There are 2 relevant factors which affect the robotics industry:

  1. The manufacturing industry itself is entering slightly difficult times.
  2. The robotics industry is performing differently in different countries.

Taking these both into account, the robotics industry could actually be doing rather well!

 

1. Manufacturing is experiencing a lull

The manufacturing industry has begun this new decade in a less-than-great situation. According to a recent report from Deloitte, there was a slowdown in the growth of manufacturing during 2019. The report attributed this slowdown to various challenges within the wider market, including slowed production in some industries, trade tensions, skills shortages, and supply chain volatility. All of these factors have combined at once to mean that manufacturing is currently entering uncertain times.

Manufacturing is one of the core industries for robotics. If it experiences a lull, the robotics industry will also be affected. However, as the Deloitte report explained, one of the best ways for manufacturing businesses to "weather the storm" is to invest in robotics and other digital technologies to help streamline operations.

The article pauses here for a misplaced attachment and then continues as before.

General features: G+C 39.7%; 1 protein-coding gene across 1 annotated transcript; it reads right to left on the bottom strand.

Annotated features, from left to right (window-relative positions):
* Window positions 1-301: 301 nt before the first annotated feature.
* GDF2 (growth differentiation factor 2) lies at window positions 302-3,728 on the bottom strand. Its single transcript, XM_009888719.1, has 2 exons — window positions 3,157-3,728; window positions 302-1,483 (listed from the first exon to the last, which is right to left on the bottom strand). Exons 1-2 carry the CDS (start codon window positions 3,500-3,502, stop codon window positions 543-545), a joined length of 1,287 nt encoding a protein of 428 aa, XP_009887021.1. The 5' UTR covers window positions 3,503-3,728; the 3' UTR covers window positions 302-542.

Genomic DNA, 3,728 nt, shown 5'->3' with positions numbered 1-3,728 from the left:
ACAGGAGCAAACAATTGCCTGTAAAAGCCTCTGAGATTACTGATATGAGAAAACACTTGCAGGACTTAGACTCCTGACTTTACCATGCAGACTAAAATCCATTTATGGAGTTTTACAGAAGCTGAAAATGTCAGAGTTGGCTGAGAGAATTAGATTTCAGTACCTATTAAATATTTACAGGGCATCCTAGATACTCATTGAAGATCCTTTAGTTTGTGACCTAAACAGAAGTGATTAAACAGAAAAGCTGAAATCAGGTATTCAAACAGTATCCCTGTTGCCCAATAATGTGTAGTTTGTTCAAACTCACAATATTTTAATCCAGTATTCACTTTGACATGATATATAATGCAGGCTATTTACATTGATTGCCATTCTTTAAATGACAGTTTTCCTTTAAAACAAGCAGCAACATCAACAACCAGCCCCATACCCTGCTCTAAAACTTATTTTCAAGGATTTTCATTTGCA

2. It's not the same worldwide

Another important factor is that the robotics industry is doing very well in some countries and not so well in others.

According to data from 2017 (admittedly a few years ago now), there is quite a big discrepancy between how many robots are being adopted internationally compared to the predictions.

In that survey, the top 5 countries where robot adoption exceeded expectations (where figures are the percentage of the expected number of robots) were:

  1. South Korea: +239%
  2. Singapore: +179%
  3. Thailand: +159%
  4. China: +153%
  5. Taiwan: +126%

On the flip side, the 5 countries had dropped most below expectations were:

  1. United States: -49%
  2. Denmark: -49%
  3. Canada: -44%
  4. Italy: -40%
  5. Sweden: -39%